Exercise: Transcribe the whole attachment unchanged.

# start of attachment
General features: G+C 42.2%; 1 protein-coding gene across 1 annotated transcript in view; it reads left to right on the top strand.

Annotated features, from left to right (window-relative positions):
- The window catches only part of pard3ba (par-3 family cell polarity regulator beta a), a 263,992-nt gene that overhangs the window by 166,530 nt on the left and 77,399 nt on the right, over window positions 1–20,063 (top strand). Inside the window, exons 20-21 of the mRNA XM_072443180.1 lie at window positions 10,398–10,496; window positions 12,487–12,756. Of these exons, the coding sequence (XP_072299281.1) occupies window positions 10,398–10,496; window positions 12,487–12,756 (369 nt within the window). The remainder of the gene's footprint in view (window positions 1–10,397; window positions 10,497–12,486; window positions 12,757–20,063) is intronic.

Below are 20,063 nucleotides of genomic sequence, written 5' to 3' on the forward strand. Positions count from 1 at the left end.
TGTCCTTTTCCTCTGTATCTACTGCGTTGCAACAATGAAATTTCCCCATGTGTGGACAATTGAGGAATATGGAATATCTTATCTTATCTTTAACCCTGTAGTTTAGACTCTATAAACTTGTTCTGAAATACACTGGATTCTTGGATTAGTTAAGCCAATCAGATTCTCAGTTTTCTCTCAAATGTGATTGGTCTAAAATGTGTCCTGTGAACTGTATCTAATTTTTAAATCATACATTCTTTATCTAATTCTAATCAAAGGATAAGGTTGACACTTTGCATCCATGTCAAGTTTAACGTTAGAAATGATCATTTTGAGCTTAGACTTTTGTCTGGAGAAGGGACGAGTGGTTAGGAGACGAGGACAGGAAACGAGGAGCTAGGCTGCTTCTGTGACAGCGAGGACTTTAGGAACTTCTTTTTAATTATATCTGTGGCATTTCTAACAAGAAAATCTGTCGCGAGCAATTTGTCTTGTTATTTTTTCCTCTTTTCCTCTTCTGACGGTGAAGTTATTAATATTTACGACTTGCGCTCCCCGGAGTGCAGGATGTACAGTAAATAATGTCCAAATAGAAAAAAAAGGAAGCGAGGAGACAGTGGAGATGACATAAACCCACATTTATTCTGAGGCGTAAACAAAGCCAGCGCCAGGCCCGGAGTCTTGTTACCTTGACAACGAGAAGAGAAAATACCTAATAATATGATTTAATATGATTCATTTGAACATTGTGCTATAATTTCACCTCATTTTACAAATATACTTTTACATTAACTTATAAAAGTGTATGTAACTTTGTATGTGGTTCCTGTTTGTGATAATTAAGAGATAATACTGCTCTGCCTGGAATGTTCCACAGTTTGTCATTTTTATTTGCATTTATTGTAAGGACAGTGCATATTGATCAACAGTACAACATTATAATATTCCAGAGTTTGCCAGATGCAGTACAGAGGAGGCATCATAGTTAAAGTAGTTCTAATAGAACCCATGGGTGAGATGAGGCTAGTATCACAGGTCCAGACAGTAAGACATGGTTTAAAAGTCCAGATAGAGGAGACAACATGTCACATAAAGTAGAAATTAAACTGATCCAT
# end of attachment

General features: G+C 42.2%; 1 protein-coding gene across 1 annotated transcript in view; it reads left to right on the top strand.

Annotated features, from left to right (window-relative positions):
- The window catches only part of pard3ba (par-3 family cell polarity regulator beta a), a 263,992-nt gene that overhangs the window by 166,530 nt on the left and 77,399 nt on the right, over window positions 1–20,063 (top strand). Inside the window, exons 20-21 of the mRNA XM_072443180.1 lie at window positions 10,398–10,496; window positions 12,487–12,756. Of these exons, the coding sequence (XP_072299281.1) occupies window positions 10,398–10,496; window positions 12,487–12,756 (369 nt within the window). The remainder of the gene's footprint in view (window positions 1–10,397; window positions 10,497–12,486; window positions 12,757–20,063) is intronic.

Below are 20,063 nucleotides of genomic sequence, written 5' to 3' on the forward strand. Positions count from 1 at the left end.
TGTCCTTTTCCTCTGTATCTACTGCGTTGCAACAATGAAATTTCCCCATGTGTGGACAATTGAGGAATATGGAATATCTTATCTTATCTTTAACCCTGTAGTTTAGACTCTATAAACTTGTTCTGAAATACACTGGATTCTTGGATTAGTTAAGCCAATCAGATTCTCAGTTTTCTCTCAAATGTGATTGGTCTAAAATGTGTCCTGTGAACTGTATCTAATTTTTAAATCATACATTCTTTATCTAATTCTAATCAAAGGATAAGGTTGACACTTTGCATCCATGTCAAGTTTAACGTTAGAAATGATCATTTTGAGCTTAGACTTTTGTCTGGAGAAGGGACGAGTGGTTAGGAGACGAGGACAGGAAACGAGGAGCTAGGCTGCTTCTGTGACAGCGAGGACTTTAGGAACTTCTTTTTAATTATATCTGTGGCATTTCTAACAAGAAAATCTGTCGCGAGCAATTTGTCTTGTTATTTTTTCCTCTTTTCCTCTTCTGACGGTGAAGTTATTAATATTTACGACTTGCGCTCCCCGGAGTGCAGGATGTACAGTAAATAATGTCCAAATAGAAAAAAAAGGAAGCGAGGAGACAGTGGAGATGACATAAACCCACATTTATTCTGAGGCGTAAACAAAGCCAGCGCCAGGCCCGGAGTCTTGTTACCTTGACAACGAGAAGAGAAAATACCTAATAATATGATTTAATATGATTCATTTGAACATTGTGCTATAATTTCACCTCATTTTACAAATATACTTTTACATTAACTTATAAAAGTGTATGTAACTTTGTATGTGGTTCCTGTTTGTGATAATTAAGAGATAATACTGCTCTGCCTGGAATGTTCCACAGTTTGTCATTTTTATTTGCATTTATTGTAAGGACAGTGCATATTGATCAACAGTACAACATTATAATATTCCAGAGTTTGCCAGATGCAGTACAGAGGAGGCATCATAGTTAAAGTAGTTCTAATAGAACCCATGGGTGAGATGAGGCTAGTATCACAGGTCCAGACAGTAAGACATGGTTTAAAAGTCCAGATAGAGGAGACAACATGTCACATAAAGTAGAAATTAAACTGATCCAT